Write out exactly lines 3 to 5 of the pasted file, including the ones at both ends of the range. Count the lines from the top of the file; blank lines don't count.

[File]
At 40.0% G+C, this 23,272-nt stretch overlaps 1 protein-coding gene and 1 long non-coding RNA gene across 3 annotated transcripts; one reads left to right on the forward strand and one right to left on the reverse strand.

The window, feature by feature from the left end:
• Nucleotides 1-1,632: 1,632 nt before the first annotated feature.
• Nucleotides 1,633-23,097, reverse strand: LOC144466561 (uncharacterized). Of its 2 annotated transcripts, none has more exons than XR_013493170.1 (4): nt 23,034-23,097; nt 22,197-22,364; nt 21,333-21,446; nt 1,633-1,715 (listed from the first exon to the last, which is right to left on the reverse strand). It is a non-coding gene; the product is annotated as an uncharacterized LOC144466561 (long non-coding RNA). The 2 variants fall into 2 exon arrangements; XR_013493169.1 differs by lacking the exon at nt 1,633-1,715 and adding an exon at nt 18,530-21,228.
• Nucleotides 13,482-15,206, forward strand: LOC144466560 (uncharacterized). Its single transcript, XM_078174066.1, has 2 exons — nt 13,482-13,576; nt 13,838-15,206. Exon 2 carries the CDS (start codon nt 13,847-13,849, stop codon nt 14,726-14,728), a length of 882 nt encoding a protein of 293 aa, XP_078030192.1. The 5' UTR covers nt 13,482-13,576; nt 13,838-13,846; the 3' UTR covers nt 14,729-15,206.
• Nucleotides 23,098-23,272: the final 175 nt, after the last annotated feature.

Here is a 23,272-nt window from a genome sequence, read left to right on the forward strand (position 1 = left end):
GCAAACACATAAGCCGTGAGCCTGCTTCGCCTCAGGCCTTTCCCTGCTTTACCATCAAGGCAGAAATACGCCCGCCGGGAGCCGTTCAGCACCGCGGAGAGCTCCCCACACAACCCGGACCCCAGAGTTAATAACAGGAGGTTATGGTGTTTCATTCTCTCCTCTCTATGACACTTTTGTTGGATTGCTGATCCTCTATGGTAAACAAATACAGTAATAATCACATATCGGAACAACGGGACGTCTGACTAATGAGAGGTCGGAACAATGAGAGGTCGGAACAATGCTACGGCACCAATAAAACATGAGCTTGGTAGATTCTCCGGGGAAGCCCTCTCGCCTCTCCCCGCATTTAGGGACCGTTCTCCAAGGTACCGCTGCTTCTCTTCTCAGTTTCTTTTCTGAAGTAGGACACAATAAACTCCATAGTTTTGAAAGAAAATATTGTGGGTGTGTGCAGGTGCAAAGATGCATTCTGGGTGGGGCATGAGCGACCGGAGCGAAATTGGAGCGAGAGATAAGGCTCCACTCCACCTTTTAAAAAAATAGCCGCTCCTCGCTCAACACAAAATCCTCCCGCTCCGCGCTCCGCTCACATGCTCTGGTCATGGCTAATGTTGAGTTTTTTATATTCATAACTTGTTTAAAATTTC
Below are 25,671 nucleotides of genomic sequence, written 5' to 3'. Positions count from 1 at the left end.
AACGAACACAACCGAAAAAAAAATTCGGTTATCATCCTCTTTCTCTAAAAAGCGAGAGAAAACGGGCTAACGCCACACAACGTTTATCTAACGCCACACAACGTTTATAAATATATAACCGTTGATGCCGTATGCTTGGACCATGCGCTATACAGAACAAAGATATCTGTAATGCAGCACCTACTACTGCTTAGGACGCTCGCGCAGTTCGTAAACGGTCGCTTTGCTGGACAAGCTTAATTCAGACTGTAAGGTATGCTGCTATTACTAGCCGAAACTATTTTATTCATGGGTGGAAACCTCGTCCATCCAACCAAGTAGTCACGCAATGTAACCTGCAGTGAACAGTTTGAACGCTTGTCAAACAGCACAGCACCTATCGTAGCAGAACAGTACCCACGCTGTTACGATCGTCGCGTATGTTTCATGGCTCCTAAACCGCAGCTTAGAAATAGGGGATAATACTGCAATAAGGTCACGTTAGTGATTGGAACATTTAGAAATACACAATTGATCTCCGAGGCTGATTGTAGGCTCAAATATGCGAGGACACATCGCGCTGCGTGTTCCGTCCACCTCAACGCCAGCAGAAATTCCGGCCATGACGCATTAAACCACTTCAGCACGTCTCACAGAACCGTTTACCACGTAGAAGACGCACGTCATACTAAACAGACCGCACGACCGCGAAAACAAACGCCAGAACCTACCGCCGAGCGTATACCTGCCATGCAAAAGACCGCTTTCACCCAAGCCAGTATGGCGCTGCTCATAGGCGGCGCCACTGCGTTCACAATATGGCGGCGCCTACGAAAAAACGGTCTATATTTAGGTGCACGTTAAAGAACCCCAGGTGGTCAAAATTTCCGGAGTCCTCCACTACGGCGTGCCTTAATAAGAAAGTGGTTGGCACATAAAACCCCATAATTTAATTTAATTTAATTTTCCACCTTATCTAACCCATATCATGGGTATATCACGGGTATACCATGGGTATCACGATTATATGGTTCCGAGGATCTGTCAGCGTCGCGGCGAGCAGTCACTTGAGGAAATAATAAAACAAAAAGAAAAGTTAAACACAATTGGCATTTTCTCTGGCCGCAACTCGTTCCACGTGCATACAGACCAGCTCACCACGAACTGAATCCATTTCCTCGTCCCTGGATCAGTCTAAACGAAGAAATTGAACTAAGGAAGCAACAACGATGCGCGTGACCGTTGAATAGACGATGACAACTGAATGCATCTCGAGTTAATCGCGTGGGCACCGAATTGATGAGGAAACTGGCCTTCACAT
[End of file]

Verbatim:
• Nucleotides 1-1,632: 1,632 nt before the first annotated feature.
• Nucleotides 1,633-23,097, reverse strand: LOC144466561 (uncharacterized). Of its 2 annotated transcripts, none has more exons than XR_013493170.1 (4): nt 23,034-23,097; nt 22,197-22,364; nt 21,333-21,446; nt 1,633-1,715 (listed from the first exon to the last, which is right to left on the reverse strand). It is a non-coding gene; the product is annotated as an uncharacterized LOC144466561 (long non-coding RNA). The 2 variants fall into 2 exon arrangements; XR_013493169.1 differs by lacking the exon at nt 1,633-1,715 and adding an exon at nt 18,530-21,228.
• Nucleotides 13,482-15,206, forward strand: LOC144466560 (uncharacterized). Its single transcript, XM_078174066.1, has 2 exons — nt 13,482-13,576; nt 13,838-15,206. Exon 2 carries the CDS (start codon nt 13,847-13,849, stop codon nt 14,726-14,728), a length of 882 nt encoding a protein of 293 aa, XP_078030192.1. The 5' UTR covers nt 13,482-13,576; nt 13,838-13,846; the 3' UTR covers nt 14,729-15,206.